“New York has spent millions fighting smoking,” Gioia said, according to the Daily News. “To be investing tax dollars in Phillip Morris/Altria does not make sense and is counterproductive to our public health initiatives.” Gioia wants to sell the shares that four of the city’s five pension funds purchased before a 1998 ban in an index that includes Phillip Morris.
In 1998, the city froze new investments in tobacco companies, the news report said.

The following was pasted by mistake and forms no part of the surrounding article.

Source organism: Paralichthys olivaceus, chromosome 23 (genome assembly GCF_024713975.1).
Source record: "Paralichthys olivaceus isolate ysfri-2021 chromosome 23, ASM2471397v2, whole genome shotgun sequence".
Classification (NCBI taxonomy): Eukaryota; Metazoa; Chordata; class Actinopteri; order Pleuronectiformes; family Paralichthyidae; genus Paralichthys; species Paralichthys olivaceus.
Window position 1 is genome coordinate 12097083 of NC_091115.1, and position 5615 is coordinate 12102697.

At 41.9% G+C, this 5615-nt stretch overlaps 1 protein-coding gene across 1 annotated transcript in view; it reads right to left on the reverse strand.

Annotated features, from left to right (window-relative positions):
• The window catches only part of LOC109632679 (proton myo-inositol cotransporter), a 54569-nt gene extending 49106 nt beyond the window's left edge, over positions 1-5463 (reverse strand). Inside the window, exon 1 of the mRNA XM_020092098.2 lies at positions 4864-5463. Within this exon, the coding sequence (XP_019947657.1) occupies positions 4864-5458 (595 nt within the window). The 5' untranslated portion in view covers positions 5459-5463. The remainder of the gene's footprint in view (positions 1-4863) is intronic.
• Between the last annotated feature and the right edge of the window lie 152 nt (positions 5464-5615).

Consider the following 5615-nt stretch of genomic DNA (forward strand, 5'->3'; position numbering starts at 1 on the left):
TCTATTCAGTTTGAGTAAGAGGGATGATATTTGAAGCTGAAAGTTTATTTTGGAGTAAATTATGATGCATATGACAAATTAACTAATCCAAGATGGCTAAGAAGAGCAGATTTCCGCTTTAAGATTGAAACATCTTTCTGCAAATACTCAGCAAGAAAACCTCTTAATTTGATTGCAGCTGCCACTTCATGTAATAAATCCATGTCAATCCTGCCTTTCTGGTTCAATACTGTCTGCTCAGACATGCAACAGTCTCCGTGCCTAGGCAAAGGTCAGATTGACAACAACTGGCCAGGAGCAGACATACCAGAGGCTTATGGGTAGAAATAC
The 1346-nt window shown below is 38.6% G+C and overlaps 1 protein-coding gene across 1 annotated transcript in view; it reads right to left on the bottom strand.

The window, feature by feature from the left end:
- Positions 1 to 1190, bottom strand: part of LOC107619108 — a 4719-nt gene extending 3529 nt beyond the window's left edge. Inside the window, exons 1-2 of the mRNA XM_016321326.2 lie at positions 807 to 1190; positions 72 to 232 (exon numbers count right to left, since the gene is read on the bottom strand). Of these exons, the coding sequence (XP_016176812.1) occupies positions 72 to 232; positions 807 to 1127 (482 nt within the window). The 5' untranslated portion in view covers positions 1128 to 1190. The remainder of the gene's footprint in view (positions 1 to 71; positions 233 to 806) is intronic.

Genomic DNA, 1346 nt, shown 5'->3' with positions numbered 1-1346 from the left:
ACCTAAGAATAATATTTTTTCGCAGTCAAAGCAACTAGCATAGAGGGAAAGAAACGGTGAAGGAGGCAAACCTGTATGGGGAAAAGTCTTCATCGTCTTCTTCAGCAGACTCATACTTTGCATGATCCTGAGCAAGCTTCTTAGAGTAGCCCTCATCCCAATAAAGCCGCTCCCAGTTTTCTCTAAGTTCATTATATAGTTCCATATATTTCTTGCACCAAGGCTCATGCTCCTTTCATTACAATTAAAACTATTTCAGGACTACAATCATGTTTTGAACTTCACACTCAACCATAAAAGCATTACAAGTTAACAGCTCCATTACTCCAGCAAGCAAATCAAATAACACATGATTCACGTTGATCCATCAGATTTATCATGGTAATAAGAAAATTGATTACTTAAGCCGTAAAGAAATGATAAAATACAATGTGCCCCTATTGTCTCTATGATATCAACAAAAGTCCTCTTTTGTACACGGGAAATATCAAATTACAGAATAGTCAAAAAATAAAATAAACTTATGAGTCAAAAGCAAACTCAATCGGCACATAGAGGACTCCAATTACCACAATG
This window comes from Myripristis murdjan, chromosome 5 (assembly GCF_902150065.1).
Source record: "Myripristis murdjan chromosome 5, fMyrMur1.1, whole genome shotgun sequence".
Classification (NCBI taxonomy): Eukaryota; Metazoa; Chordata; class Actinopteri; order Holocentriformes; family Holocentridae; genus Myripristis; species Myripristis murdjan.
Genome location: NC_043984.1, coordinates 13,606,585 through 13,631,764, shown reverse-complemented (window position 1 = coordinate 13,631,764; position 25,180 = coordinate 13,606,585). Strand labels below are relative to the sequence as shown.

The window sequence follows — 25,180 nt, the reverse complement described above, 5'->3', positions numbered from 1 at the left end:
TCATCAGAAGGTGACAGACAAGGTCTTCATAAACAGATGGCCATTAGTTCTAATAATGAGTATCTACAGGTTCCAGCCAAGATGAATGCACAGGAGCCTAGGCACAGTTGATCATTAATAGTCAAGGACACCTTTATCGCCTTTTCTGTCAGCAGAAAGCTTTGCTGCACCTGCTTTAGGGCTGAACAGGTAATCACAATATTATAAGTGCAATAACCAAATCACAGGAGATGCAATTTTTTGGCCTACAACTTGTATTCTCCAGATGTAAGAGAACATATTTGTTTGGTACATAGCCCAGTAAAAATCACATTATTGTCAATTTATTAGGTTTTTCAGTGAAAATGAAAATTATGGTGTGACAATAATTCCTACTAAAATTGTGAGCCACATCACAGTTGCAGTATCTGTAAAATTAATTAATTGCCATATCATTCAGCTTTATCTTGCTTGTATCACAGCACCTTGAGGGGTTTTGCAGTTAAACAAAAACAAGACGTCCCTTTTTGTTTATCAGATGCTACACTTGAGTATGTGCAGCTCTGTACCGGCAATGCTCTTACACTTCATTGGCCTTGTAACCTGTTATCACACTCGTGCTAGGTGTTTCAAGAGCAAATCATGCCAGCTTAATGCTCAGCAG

The California State Teachers’ Retirement System, the nation’s second largest pension fund, also has rejected tobacco company investments via a provision of its investment policy calling for a consideration of public health issues when deciding on future investment moves (see CalSTRS Adds Public Health Criteria to IPS ).
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